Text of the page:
|author||Derrick Stolee <firstname.lastname@example.org>||Fri Sep 25 12:33:36 2020 +0000|
|committer||Junio C Hamano <email@example.com>||Fri Sep 25 10:53:04 2020 -0700|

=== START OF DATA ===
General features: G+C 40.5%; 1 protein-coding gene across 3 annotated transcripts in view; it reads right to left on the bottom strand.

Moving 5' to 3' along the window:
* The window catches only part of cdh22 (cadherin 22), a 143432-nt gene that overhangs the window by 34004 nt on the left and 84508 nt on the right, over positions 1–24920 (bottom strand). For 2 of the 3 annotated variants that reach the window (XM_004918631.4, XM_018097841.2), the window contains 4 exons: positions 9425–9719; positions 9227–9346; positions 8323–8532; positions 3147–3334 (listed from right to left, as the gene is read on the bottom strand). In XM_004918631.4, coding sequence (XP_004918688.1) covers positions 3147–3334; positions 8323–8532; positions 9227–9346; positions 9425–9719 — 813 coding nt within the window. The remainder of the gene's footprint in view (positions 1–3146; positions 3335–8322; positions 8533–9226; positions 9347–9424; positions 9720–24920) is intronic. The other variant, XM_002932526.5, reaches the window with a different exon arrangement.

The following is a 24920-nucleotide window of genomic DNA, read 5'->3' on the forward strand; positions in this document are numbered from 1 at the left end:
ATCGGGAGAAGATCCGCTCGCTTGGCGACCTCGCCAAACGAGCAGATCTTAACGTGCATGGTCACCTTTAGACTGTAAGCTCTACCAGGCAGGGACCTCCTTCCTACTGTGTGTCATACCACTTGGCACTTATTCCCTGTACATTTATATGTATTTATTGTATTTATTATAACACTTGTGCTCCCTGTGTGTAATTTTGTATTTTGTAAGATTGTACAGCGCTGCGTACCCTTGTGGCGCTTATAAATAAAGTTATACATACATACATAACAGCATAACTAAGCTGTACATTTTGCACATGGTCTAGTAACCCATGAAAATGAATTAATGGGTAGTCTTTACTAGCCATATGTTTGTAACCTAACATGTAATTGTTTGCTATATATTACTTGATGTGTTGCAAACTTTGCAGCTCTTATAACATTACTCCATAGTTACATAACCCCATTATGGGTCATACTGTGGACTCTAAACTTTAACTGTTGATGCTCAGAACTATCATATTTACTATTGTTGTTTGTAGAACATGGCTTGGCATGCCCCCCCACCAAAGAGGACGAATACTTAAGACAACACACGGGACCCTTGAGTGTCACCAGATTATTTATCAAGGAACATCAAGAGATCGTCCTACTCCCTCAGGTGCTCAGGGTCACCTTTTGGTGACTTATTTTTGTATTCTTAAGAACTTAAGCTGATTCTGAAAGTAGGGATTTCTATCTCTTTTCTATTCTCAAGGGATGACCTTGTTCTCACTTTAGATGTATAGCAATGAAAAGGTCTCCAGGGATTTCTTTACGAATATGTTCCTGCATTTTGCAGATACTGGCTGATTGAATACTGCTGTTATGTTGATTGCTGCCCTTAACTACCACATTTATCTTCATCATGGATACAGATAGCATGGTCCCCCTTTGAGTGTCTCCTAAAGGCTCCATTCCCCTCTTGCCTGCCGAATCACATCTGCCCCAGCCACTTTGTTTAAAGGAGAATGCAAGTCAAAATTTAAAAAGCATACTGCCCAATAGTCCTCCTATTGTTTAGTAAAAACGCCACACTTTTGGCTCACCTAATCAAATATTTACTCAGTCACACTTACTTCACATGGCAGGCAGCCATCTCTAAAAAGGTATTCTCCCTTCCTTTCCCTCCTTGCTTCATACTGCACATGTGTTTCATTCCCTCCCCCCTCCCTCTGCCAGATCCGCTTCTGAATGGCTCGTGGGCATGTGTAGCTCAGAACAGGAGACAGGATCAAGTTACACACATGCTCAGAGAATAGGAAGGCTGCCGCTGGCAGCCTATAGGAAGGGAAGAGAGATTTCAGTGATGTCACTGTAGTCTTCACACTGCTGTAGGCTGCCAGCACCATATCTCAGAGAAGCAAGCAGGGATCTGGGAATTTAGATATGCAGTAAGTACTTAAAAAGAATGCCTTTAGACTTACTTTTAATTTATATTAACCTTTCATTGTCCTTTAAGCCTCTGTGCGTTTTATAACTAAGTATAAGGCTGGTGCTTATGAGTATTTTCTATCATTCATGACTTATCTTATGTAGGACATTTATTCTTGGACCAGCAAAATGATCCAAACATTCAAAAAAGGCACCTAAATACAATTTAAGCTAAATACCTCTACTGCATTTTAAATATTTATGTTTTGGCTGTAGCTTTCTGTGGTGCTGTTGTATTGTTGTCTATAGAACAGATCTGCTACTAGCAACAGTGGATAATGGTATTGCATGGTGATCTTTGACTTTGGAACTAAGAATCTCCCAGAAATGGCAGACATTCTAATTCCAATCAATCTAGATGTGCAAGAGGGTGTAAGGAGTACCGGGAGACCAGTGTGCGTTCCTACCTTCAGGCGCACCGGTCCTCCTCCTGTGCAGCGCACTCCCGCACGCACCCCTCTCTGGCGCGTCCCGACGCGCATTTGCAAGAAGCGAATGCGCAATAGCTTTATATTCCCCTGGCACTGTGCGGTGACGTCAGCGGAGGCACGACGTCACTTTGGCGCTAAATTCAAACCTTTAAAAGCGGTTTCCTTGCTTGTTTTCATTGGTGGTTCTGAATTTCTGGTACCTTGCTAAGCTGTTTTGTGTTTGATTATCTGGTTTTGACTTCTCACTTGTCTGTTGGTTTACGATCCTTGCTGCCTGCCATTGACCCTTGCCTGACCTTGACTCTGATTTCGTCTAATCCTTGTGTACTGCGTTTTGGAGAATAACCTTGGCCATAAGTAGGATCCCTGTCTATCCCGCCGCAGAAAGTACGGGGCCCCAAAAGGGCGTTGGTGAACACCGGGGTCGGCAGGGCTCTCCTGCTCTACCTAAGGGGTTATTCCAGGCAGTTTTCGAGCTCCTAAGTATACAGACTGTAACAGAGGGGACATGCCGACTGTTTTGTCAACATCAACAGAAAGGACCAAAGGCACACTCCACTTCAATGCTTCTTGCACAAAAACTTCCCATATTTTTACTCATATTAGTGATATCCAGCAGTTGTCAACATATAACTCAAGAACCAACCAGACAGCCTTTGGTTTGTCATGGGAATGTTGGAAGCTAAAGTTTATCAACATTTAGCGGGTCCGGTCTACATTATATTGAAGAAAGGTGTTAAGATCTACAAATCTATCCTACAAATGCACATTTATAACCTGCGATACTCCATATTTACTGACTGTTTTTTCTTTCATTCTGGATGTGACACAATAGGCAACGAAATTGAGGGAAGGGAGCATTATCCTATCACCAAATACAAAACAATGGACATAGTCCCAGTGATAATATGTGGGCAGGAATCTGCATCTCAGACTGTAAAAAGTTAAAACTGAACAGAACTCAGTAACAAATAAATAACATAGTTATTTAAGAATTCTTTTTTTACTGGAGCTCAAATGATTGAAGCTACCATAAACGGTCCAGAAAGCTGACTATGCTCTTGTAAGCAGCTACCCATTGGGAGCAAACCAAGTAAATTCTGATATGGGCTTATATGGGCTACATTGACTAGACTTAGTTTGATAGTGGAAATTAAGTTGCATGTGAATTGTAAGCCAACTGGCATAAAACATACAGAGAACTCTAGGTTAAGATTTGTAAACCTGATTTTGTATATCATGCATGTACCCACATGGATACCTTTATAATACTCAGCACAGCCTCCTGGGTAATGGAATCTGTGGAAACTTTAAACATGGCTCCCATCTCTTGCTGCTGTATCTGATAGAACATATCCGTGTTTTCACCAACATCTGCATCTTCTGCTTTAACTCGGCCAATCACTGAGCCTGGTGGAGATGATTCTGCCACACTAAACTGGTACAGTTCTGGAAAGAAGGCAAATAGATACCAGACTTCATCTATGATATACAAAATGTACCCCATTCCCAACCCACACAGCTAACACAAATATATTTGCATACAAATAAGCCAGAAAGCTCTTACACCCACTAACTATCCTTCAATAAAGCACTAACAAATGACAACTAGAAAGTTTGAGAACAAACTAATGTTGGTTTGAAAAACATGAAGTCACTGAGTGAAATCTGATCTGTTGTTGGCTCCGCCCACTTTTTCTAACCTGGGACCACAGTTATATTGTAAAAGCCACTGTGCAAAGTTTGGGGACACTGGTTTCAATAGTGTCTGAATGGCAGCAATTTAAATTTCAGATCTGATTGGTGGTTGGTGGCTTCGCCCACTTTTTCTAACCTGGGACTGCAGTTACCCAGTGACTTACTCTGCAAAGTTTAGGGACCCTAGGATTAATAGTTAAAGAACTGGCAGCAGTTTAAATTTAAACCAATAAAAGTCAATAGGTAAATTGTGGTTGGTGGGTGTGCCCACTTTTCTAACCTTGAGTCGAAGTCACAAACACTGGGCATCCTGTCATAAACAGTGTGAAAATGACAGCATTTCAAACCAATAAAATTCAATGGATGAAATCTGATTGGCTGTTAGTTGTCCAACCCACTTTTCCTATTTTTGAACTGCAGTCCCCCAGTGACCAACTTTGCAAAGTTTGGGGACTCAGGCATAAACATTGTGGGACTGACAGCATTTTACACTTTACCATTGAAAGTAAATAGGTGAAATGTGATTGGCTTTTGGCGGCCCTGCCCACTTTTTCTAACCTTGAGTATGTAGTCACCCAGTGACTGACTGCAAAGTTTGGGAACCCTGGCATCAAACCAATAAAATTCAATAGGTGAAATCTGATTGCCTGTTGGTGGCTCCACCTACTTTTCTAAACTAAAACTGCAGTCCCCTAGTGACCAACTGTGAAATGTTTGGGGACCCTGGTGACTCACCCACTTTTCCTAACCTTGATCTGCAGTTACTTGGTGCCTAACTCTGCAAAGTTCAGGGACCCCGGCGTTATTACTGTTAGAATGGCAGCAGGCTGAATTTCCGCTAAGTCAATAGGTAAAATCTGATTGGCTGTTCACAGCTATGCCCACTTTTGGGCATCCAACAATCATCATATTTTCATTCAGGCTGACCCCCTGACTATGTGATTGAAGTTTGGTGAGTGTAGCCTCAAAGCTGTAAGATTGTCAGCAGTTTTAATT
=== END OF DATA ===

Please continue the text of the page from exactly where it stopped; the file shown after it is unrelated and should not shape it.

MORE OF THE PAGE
maintenance: add incremental-repack task The previous change cleaned up loose objects using the 'loose-objects' that can be run safely in the background. Add a similar job that performs similar cleanups for pack-files. One issue with running 'git repack' is that it is designed to repack all pack-files into a single pack-file. While this is the most space-efficient way to store object data, it is not time or memory efficient. This becomes extremely important if the repo is so large that a user struggles to store two copies of the pack on their disk. Instead, perform an "incremental" repack by collecting a few small pack-files into a new pack-file. The multi-pack-index facilitates this process ever since 'git multi-pack-index expire' was added in 19575c7 (multi-pack-index: implement 'expire' subcommand, 2019-06-10) and 'git multi-pack-index repack' was added in ce1e4a1 (midx: implement midx_repack(), 2019-06-10). The 'incremental-repack' task runs the following steps: 1. 'git multi-pack-index write' creates a multi-pack-index file if one did not exist, and otherwise will update the multi-pack-index with any new pack-files that appeared since the last write. This is particularly relevant with the background fetch job. When the multi-pack-index sees two copies of the same object, it stores the offset data into the newer pack-file. This means that some old pack-files could become "unreferenced" which I will use to mean "a pack-file that is in the pack-file list of the multi-pack-index but none of the objects in the multi-pack-index reference a location inside that pack-file." 2. 'git multi-pack-index expire' deletes any unreferenced pack-files and updaes the multi-pack-index to drop those pack-files from the list. This is safe to do as concurrent Git processes will see the multi-pack-index and not open those packs when looking for object contents. (Similar to the 'loose-objects' job, there are some Git commands that open pack-files regardless of the multi-pack-index, but they are rarely used. Further, a user that self-selects to use background operations would likely refrain from using those commands.) 3. 'git multi-pack-index repack --bacth-size=<size>' collects a set of pack-files that are listed in the multi-pack-index and creates a new pack-file containing the objects whose offsets are listed by the multi-pack-index to be in those objects. The set of pack- files is selected greedily by sorting the pack-files by modified time and adding a pack-file to the set if its "expected size" is smaller than the batch size until the total expected size of the selected pack-files is at least the batch size. The "expected size" is calculated by taking the size of the pack-file divided by the number of objects in the pack-file and multiplied by the number of objects from the multi-pack-index with offset in that pack-file. The expected size approximates how much data from that pack-file will contribute to the resulting pack-file size. The intention is that the resulting pack-file will be close in size to the provided batch size. The next run of the incremental-repack task will delete these repacked pack-files during the 'expire' step. In this version, the batch size is set to "0" which ignores the size restrictions when selecting the pack-files. It instead selects all pack-files and repacks all packed objects into a single pack-file. This will be updated in the next change, but it requires doing some calculations that are better isolated to a separate change. These steps are based on a similar background maintenance step in Scalar (and VFS for Git) . This was incredibly effective for users of the Windows OS repository. After using the same VFS for Git repository for over a year, some users had _thousands_ of pack-files that combined to up to 250 GB of data. We noticed a few users were running into the open file descriptor limits (due in part to a bug in the multi-pack-index fixed by af96fe3 (midx: add packs to packed_git linked list, 2019-04-29). These pack-files were mostly small since they contained the commits and trees that were pushed to the origin in a given hour. The GVFS protocol includes a "prefetch" step that asks for pre-computed pack- files containing commits and trees by timestamp. These pack-files were grouped into "daily" pack-files once a day for up to 30 days. If a user did not request prefetch packs for over 30 days, then they would get the entire history of commits and trees in a new, large pack-file. This led to a large number of pack-files that had poor delta compression. By running this pack-file maintenance step once per day, these repos with thousands of packs spanning 200+ GB dropped to dozens of pack- files spanning 30-50 GB. This was done all without removing objects from the system and using a constant batch size of two gigabytes. Once the work was done to reduce the pack-files to small sizes, the batch size of two gigabytes means that not every run triggers a repack operation, so the following run will not expire a pack-file. This has kept these repos in a "clean" state.  https://github.com/microsoft/scalar/blob/master/Scalar.Common/Maintenance/PackfileMaintenanceStep.cs Signed-off-by: Derrick Stolee <firstname.lastname@example.org> Signed-off-by: Junio C Hamano <email@example.com>
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